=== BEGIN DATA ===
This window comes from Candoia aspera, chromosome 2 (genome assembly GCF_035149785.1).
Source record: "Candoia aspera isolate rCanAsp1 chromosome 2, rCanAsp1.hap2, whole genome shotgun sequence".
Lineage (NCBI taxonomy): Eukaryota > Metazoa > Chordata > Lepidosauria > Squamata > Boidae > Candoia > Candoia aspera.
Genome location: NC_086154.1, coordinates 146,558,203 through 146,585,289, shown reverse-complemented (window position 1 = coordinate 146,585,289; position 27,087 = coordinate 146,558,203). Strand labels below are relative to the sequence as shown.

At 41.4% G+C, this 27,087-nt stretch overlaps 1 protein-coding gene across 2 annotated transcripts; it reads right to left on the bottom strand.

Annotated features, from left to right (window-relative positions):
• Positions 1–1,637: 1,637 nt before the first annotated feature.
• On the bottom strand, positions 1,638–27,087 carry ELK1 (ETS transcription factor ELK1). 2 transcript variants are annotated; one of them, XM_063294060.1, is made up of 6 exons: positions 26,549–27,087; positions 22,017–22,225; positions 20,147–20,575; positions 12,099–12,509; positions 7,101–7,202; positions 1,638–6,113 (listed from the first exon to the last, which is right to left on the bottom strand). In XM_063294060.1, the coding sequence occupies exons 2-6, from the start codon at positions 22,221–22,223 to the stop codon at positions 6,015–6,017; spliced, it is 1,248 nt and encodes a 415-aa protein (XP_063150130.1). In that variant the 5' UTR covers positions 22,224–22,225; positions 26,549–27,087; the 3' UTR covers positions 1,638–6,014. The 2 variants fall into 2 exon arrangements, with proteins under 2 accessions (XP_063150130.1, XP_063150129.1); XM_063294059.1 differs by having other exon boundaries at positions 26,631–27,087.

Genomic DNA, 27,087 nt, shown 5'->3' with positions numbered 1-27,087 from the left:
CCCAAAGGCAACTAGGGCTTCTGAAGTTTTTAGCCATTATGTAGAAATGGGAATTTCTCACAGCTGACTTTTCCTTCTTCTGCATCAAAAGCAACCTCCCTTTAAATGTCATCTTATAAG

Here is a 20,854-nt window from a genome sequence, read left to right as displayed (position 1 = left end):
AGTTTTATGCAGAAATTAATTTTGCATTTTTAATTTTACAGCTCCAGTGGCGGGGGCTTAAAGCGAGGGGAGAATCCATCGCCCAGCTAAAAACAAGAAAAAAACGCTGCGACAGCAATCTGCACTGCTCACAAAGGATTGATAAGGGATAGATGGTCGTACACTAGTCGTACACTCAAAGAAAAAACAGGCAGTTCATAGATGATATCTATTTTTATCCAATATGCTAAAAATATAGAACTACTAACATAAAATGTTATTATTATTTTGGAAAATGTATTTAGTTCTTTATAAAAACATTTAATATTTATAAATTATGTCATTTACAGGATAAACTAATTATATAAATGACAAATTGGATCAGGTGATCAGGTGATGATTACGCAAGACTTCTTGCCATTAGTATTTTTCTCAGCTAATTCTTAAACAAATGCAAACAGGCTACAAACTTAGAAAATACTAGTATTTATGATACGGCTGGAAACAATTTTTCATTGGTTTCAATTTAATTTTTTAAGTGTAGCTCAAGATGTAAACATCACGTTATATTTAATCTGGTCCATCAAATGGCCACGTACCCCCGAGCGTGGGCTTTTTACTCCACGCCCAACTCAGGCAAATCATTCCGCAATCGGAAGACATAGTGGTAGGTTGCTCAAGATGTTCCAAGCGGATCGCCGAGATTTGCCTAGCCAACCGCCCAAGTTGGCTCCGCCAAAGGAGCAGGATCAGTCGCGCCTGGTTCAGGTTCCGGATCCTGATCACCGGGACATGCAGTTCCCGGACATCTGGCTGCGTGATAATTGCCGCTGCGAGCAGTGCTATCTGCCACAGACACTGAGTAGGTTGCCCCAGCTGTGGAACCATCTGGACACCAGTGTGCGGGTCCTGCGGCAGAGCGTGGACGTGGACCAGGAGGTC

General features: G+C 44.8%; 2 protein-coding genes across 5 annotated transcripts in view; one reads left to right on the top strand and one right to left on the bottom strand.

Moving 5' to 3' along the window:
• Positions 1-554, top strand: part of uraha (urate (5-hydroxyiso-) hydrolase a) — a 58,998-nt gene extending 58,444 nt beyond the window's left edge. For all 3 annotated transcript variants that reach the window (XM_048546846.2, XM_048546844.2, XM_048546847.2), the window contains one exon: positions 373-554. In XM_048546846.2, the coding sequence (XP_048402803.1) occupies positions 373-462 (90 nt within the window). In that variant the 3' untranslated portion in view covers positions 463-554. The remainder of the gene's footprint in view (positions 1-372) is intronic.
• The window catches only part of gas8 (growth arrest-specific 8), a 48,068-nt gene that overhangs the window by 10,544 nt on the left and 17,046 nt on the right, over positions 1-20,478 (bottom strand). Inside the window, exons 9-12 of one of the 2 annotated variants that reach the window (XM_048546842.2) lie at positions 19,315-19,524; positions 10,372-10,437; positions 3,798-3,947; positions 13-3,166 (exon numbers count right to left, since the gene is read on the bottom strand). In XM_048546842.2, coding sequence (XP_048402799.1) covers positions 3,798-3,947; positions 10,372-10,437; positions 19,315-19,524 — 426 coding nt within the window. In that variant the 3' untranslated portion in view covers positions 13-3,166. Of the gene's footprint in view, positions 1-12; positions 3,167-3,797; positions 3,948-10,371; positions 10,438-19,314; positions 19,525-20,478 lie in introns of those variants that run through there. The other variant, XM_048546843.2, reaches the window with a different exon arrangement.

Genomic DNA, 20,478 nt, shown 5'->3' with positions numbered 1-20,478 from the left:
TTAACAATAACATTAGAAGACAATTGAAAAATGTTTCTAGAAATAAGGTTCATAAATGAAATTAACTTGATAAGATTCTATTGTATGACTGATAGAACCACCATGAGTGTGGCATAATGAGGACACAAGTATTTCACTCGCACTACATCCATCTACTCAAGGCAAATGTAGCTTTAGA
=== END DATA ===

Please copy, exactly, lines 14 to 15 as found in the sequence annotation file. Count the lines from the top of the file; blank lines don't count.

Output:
Moving 5' to 3' along the window:
• Positions 1-554, top strand: part of uraha (urate (5-hydroxyiso-) hydrolase a) — a 58,998-nt gene extending 58,444 nt beyond the window's left edge. For all 3 annotated transcript variants that reach the window (XM_048546846.2, XM_048546844.2, XM_048546847.2), the window contains one exon: positions 373-554. In XM_048546846.2, the coding sequence (XP_048402803.1) occupies positions 373-462 (90 nt within the window). In that variant the 3' untranslated portion in view covers positions 463-554. The remainder of the gene's footprint in view (positions 1-372) is intronic.